With questions raised about the ghoulishness with which the media covered Raoul Moat's final days, a word of praise for two leaders of this frantic festival of broadcast Americana. Kay Burley, the Walter Cronkite du jour who so skillfully downplayed the horrors of 9/11 ("If you're just joining us, the entire eastern seaboard of the United States has been decimated ..."), added to her portfolio of triumphs on Sky News. She asked a criminologist: "Living rough for a narcissist must be tricky?" Well, it must. So hard to find a full length mirror. Speaking of narcissism, hats off to John Inverdale. With so sensitive a breaking story, what you really want at the helm is the sports guy, and John's transition from sipping Pimm's with Boris Becker at Wimbledon to spearheading Radio 5 Live's midday show was seamless. Watching the live feed from Rothbury, he touched on the paradox that, in the midst of all the horror, it looked so sleepily picturesque. "It's almost," he said, "like a scene from Midsomer Murders." He lost it for a bit after that, the sound of blood whooshing to his cheeks clearly audible, but recovered his sangfroid so well that he is said to be CNN's top target this autumn.
* I am shocked to the precipice of an ague by the ingratitude of Charlie Whelan towards Lord Mandelson. With that book out on Thursday, Charlie unleashes a pre-emptive strike against any criticism of his master, Gordon Brown, by accusing Mandy of neglecting the election campaign in favour of writing the memoir (plainly untrue; he pushed himself close to a coma), and blaming him, solely, for the defeat. Charlie forgets that it was thanks only to Mandy crushing coups that Gordon survived to insult Mrs Duffy, and that he worked the news networks like a maniac after the greatest catastrophe known to Rochdale since the death, from leaf rot, of Gracie Fields' aspidistra. The least he might expect from Charlie, Ed Balls and that cabal of Brownite diehards is a smidgeon of loyalty. The poorest of shows.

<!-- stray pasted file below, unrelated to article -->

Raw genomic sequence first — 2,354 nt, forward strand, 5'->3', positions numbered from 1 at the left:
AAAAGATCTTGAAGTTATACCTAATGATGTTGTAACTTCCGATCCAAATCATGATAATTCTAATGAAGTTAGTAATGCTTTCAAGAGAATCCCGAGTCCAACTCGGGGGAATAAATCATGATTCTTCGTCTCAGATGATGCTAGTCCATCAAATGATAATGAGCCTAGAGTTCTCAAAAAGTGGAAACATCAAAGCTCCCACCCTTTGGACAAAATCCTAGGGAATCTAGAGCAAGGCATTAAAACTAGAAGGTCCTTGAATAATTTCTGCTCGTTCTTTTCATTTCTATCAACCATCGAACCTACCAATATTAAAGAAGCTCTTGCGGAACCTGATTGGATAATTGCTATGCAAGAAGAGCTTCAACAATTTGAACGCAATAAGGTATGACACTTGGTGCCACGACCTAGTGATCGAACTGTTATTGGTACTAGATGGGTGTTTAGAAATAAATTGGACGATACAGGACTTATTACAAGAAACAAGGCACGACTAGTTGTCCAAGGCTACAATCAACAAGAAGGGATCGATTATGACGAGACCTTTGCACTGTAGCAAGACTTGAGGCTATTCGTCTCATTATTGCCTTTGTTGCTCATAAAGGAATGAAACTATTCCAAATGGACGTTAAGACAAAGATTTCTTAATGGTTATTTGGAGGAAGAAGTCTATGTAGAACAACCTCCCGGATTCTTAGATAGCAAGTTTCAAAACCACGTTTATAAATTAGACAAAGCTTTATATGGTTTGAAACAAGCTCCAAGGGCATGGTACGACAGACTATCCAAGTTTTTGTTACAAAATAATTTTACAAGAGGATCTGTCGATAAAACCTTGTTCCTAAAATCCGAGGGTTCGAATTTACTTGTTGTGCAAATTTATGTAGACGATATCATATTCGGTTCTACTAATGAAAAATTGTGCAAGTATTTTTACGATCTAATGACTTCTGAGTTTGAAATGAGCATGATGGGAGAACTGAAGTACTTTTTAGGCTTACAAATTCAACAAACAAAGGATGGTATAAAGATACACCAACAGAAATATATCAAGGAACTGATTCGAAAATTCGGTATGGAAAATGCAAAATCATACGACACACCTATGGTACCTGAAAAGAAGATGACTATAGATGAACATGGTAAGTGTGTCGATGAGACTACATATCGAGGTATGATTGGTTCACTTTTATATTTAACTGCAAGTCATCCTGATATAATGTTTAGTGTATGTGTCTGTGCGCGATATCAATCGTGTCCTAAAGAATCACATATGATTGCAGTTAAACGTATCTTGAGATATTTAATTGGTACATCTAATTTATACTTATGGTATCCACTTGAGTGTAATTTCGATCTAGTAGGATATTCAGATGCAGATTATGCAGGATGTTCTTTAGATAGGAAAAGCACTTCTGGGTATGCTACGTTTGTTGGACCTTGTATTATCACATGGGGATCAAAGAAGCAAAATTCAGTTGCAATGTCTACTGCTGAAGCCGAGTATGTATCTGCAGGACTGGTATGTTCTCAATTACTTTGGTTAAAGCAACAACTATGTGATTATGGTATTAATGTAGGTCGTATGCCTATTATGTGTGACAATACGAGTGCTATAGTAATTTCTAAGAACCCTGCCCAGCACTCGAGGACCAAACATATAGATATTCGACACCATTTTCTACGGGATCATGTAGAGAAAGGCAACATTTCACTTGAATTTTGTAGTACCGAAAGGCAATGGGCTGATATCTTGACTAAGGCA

* Thanks to the Huffington Post for highlighting the most startling news of its kind since Bobby Charlton abandoned the comb-over. In a double-pronged style assault, Rupert Murdoch has jettisoned the hair dye (Jewish Granny Russet, on my Dulux chart) and shaved off the wispy strands on top. He unveiled the transformation (a bit Greg Dyke) at the annual retreat for News Corporation execs in Sun Valley, looking not only butcher, but far less wrinkled and Davros-like than a year ago. No doubt a trick of the light.
* Quote of the Week goes to Lord Triesman, who on Friday spoke against Lord Lester's Bill aimed at making our libel laws less insanely draconian. Surprisingly, the victim of the Mail on Sunday sting that cost him the FA chairmanship feels the law is weighted in favour of newspapers. It's a richly original view, and we all enjoy one of those from onetime New Labour apparatchiks. "I rise not because of recent events," he began, "and I hope that will be recognised." So it will, Lord Triesman, so it will.
* A word of advice to Jana Bennett, the New York-born BBC "director of vision". Jana, if you must rant about Mark Thompson's handling of the publicising of star salaries, do it in relative private ... face to face with the confidant, perhaps. We can all see how Thommo's spinelessness would get on your wick, but it's not wise to air grievances to a colleague sat in a cab with his mobile switched to speakerphone (for years, Sir David English used drivers from the Daily Mail contract firm to plant false rumours). Watch yourself, Jana. All things pass.
* Following his success as an ITV World Cup pundit, Edgar "Giggles" Davids is believed to be forming a comedic team with top satirist Melanie Phillips. This will be the first double act with two straight men since Punt and Dennis finally got funny.